No 3rd party candidate has earned electoral votes since 1968, when George Wallace won five states in the deep South. Will this year be different? You can game it out with our three-way map that includes Gary Johnson.
Donald Trump is within three points in Maine, according to a new poll released by Colby College & Boston Globe in conjunction with SurveyUSA. The poll showed Trump with a ten point lead in Maine's 2nd Congressional District.
Maine is one of only two states to partially allocate its electoral votes based on the popular vote results in each congressional district. While this approach, established in advance of the 1972 election, has never resulted in an electoral vote split, that may change in 2016. Polling of the state has been limited, but the averages point toward Clinton winning the state, with Trump winning the 2nd district. In that case, Trump would earn one of the state's four electoral votes. This is now reflected in the electoral map based on polls. UPDATE: A late August poll surfaced a few hours after this article was written that had Clinton leading in ME-02. Trump still leads by several points in that district, but with the average difference within 5 points, it is reclassified as a toss-up.
Maine last voted Republican in 1988. Barack Obama won the state by over 15 points in both 2008 and 2012.
It is exactly 8 weeks until the 2016 presidential election. Here are two views of the electoral map as of today. Select either of the maps to use as a starting point to create and share your own forecast.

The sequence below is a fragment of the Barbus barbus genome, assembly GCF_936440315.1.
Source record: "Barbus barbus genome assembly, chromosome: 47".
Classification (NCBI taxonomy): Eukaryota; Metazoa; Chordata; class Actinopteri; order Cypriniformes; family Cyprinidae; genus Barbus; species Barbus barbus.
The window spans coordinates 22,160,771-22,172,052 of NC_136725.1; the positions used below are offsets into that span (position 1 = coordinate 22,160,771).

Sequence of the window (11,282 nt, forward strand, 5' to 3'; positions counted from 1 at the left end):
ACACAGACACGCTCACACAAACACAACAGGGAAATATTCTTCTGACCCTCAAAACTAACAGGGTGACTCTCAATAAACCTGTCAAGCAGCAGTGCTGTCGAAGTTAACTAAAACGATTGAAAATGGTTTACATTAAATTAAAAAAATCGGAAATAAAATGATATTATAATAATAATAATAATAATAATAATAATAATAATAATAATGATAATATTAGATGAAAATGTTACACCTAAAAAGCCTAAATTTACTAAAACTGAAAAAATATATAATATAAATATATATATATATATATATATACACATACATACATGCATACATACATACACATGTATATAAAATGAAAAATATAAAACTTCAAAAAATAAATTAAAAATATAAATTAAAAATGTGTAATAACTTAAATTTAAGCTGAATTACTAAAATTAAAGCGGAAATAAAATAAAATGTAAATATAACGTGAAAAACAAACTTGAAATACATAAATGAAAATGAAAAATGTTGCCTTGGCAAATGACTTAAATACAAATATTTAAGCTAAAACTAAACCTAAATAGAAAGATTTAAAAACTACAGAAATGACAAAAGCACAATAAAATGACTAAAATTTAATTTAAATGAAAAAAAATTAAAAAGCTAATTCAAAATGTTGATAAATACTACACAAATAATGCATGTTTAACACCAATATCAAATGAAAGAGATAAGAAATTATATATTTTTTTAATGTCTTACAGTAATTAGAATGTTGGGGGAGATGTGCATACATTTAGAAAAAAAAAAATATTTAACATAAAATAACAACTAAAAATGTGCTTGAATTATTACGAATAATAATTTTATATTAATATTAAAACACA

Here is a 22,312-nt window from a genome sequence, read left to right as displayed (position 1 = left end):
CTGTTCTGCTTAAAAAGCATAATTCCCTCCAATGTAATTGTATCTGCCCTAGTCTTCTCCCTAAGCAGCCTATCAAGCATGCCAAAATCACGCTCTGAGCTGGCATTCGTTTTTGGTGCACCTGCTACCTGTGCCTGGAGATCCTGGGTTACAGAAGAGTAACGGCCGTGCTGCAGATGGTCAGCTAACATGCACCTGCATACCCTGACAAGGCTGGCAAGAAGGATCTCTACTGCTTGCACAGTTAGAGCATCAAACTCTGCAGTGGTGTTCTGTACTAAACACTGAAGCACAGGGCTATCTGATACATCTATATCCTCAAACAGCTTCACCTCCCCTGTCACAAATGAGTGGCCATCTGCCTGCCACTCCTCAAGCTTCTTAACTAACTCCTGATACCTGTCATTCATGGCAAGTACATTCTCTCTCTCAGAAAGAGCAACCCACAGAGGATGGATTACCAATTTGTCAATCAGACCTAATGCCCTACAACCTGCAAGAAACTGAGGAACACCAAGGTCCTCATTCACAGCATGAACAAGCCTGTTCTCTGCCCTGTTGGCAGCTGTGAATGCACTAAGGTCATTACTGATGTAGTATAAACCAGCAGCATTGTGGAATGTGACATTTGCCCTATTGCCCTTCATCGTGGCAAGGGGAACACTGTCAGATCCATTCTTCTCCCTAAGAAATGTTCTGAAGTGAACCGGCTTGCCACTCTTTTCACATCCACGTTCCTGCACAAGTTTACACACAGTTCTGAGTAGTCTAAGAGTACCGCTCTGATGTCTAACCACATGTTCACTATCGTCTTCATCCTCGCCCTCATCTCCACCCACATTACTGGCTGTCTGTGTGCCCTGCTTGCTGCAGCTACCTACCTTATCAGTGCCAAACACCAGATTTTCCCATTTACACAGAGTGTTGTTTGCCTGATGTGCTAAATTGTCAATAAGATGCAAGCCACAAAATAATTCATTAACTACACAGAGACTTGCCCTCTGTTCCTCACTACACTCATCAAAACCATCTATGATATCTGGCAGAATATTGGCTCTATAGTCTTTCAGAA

This map takes a look at the electoral map entirely based on state-level polls. We try and base it on a polling average (vs. a single poll), wherever possible. Since polls are a snapshot in time, this map more closely answers the "If the election were today...." question. It also means the map is subject to significant change between now and Election Day, particularly in states where polling has been very limited to this point.
The national polls have tightened recently, and this has begun to show up in the state-level polling, with many states now in the toss-up category. For this map that is defined as a spread of five points or less. As of now, the closest states in the polling averages are Iowa, Arizona and Florida; these are tied.
Consensus Pundit Electoral Map
This map aggregates the electoral map forecast from nine different organizations into a single map. These are all projections for November. Forecasters consider polling, history, demographics and other variables to come up with their projections. As a result, this map doesn't change as frequently. This morning's update showed no change from the last time we looked at it in late August. Clinton leads 273-175, with 90 electoral votes, from six states, seen as true toss-ups.